Professors and Parents Talk About the Tragedy of Umpqua Community College Shooting: 'We Hid, Crying and So Scared'
The community reflects on the massacre they experienced just hours ago
The Douglas County Fairgrounds hosted a grim scene on Thursday afternoon.
Speaking to PEOPLE about the fatal shooting that has left 10 dead and at least 20 injured, Professor Toni Clough, who’s been teaching business at Umpqua Community College for 10 years, reveals what it was like to be on campus when the shooting occurred.
“It’s all such a blur right now,” Clough says. “I saw people running and screaming and then we went into lockdown procedure. All I saw was people running and I knew something was very wrong, but I didn’t know what until another faculty yelled ‘active shooter!'”
Meanwhile, authorities in another building sequestered parents desperate for news about their children, some of whom were being questioned by federal and state officials about the shooting.
Jessica Chandler stood in the shade between the two buildings, her eyes wet from crying, in a panic. Her daughter Rebecka Carnes, an 18-year-old freshman who had just started classes at Umpqua Community College on Monday, had joined her mom for lunch Wednesday. The two haven’t spoken since, and Chandler has no idea if she’s alive or dead.
“They just told us to come to the Fairgrounds and wait,” Chandler says. “Her best friend told me she’s been life-flighted to Riverbend [Hospital]. I called there, gave them descriptions of her name, tattoos and told them she was in the same class as the shooting.”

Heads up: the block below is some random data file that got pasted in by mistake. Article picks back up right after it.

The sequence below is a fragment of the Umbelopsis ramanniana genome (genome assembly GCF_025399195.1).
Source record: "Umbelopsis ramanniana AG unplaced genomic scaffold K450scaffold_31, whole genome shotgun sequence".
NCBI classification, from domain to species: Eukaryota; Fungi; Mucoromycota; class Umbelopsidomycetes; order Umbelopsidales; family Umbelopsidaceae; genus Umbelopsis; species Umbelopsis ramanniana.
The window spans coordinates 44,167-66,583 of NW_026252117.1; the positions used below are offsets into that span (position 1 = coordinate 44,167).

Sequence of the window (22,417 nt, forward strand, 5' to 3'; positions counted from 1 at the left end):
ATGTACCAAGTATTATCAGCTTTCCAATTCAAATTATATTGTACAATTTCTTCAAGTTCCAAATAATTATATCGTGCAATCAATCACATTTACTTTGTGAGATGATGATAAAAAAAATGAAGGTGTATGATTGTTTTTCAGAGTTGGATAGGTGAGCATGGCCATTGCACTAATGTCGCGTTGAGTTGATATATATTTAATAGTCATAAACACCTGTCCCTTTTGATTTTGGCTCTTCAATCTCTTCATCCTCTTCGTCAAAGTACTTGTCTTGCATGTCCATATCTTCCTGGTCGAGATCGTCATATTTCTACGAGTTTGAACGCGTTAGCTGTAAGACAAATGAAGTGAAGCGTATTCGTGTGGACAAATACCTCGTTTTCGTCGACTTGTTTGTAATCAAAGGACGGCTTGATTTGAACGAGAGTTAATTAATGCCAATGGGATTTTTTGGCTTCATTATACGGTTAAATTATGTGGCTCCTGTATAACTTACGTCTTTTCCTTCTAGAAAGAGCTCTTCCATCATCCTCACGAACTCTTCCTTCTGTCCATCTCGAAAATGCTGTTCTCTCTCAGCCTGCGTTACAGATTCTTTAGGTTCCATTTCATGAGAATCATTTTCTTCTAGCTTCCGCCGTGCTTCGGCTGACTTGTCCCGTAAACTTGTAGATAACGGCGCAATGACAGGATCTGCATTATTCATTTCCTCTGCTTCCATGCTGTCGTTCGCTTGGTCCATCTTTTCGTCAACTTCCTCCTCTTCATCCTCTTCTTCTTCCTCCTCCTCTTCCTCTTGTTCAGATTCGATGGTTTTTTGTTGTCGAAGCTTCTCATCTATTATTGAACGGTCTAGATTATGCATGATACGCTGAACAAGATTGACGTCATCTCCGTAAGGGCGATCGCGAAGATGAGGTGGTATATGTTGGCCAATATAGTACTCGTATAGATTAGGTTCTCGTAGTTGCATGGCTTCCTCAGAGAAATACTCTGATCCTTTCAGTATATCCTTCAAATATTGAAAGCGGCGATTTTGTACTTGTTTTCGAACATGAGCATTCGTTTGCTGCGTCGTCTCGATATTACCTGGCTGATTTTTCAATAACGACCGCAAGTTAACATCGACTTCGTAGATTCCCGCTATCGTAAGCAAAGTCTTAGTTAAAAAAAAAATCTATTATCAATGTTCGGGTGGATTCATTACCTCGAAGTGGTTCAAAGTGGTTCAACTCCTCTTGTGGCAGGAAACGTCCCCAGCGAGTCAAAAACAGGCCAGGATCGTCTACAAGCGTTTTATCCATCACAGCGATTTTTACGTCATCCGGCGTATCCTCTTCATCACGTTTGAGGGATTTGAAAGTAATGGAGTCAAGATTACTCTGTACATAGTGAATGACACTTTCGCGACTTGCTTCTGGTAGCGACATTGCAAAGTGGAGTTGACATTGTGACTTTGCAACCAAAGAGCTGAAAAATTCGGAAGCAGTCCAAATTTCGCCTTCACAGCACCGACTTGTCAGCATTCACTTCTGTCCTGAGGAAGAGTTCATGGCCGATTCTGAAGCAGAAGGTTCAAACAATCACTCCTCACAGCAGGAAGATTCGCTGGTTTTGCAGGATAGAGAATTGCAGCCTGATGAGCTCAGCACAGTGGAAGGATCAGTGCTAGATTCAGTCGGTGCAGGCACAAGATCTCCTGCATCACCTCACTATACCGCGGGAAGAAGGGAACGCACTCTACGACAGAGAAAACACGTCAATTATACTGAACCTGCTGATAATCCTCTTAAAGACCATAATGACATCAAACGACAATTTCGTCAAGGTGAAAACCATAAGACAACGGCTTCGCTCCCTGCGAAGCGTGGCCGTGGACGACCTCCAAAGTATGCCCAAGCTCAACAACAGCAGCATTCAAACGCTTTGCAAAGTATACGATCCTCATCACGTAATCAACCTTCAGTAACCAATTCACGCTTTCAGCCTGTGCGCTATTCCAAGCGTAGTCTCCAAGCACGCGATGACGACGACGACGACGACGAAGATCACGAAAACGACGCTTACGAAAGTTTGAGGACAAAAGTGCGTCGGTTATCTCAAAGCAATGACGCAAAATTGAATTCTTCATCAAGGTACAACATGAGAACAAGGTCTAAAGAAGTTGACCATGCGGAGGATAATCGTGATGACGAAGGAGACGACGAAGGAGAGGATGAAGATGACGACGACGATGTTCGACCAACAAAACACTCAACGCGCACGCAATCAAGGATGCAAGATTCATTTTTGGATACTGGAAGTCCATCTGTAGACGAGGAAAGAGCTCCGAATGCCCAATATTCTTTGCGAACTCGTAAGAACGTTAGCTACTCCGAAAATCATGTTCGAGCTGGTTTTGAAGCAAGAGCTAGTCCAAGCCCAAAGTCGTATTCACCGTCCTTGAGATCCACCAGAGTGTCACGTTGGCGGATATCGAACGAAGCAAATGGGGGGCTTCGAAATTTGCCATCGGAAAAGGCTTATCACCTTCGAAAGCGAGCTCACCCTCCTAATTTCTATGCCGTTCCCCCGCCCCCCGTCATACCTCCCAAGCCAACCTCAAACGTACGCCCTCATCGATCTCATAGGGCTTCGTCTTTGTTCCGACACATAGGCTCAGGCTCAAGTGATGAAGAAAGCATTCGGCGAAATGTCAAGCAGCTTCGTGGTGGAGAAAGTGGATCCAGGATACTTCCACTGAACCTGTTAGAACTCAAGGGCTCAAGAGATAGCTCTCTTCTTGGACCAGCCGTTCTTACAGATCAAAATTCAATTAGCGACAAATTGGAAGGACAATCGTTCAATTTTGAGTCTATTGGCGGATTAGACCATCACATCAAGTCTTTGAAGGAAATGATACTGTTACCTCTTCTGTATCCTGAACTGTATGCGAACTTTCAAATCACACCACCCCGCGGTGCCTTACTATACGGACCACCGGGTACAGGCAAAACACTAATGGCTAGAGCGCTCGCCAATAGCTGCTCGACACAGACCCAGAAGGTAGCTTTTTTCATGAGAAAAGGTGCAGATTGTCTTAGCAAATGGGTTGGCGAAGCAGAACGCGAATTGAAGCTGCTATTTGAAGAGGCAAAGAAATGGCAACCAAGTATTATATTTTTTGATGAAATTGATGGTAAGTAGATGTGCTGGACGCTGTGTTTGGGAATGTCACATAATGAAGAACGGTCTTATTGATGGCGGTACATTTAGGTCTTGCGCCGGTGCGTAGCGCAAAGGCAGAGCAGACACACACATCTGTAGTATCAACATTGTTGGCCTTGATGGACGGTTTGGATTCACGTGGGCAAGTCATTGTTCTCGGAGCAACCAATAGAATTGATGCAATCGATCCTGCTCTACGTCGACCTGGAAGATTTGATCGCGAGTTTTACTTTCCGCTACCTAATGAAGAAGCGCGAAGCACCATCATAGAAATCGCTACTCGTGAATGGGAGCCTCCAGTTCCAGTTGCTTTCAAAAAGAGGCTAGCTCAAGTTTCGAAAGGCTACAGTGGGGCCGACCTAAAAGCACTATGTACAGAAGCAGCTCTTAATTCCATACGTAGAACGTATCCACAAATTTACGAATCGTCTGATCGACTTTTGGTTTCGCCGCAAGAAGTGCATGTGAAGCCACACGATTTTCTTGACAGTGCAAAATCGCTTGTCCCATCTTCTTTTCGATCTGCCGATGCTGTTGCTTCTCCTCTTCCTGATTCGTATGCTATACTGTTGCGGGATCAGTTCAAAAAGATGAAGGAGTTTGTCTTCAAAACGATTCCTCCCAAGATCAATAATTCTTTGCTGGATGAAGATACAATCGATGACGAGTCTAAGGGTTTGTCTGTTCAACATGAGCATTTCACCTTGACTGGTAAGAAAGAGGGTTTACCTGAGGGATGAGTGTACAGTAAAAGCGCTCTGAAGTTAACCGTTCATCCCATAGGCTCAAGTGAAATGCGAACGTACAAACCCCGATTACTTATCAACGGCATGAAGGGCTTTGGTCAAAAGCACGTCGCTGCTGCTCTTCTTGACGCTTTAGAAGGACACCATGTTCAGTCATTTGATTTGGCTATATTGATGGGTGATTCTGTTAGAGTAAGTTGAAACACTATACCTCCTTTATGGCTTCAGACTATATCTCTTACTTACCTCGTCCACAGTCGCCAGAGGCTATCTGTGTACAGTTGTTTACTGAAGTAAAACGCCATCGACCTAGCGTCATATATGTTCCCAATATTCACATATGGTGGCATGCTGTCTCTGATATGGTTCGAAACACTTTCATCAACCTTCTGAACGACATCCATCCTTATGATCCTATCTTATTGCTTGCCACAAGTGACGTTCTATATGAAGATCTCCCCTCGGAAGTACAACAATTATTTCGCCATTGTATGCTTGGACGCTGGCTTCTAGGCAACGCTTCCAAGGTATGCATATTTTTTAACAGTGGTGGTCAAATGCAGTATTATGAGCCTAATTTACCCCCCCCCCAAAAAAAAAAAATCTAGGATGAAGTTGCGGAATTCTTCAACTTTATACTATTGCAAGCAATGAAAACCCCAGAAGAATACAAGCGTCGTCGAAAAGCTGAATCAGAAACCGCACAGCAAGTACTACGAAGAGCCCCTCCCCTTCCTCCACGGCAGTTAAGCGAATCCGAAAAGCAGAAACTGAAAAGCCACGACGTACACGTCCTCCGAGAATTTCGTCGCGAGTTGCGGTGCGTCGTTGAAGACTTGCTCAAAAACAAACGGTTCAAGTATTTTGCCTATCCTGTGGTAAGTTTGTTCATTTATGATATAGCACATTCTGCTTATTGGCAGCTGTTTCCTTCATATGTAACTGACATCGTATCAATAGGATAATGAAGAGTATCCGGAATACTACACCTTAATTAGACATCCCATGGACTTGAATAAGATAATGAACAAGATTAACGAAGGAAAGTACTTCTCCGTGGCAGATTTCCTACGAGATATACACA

As parents and loved ones wait helplessly for news, Clough details the terror of experiencing the massacre first-hand.
“We hid until the police cleared the buildings, crying and so scared,” she says. “Until we evacuated to the fairgrounds to wait until everyone was there and then they sent us home.”
The business professor says that no one was able to leave the fairgrounds until every bus carrying more people came in. While they waited, students and teachers alike searched for friends and colleagues.
“I’m still numb. I don’t know how to process this,” Clough said. “Everybody just looks like they are shell shocked. They look like deer in headlights, we were so happy when we saw one another and looked through the crowd for another person that we could check off the list.
“I feel numb, it’s like I’m in a horrible nightmare.”
While the community learns the fate of those involved, many are trying to piece together the senseless tragedy that occurred today. However, one former professor says that students have brought weapons to campus in the past and it s a hard situation for security to monitor.
“It is in the heart of a hunting area,” Eileen Nuffer, who taught at the school 5 years ago, says. “We have had incidents with teachers having students bring knives and guns in the class and there isn’t a whole lot the security can do about keeping them off of campus.
“They can have it there if they have all the right permits. As teachers it puts you in a tight spot. Technically they would ask you not to bring a weapon to school but you are allowed if there is nothing illegal about it.”
• Reporting by WINSTON ROSS, ROSE MINUTAGLIO AND CHRISTINE PELISEK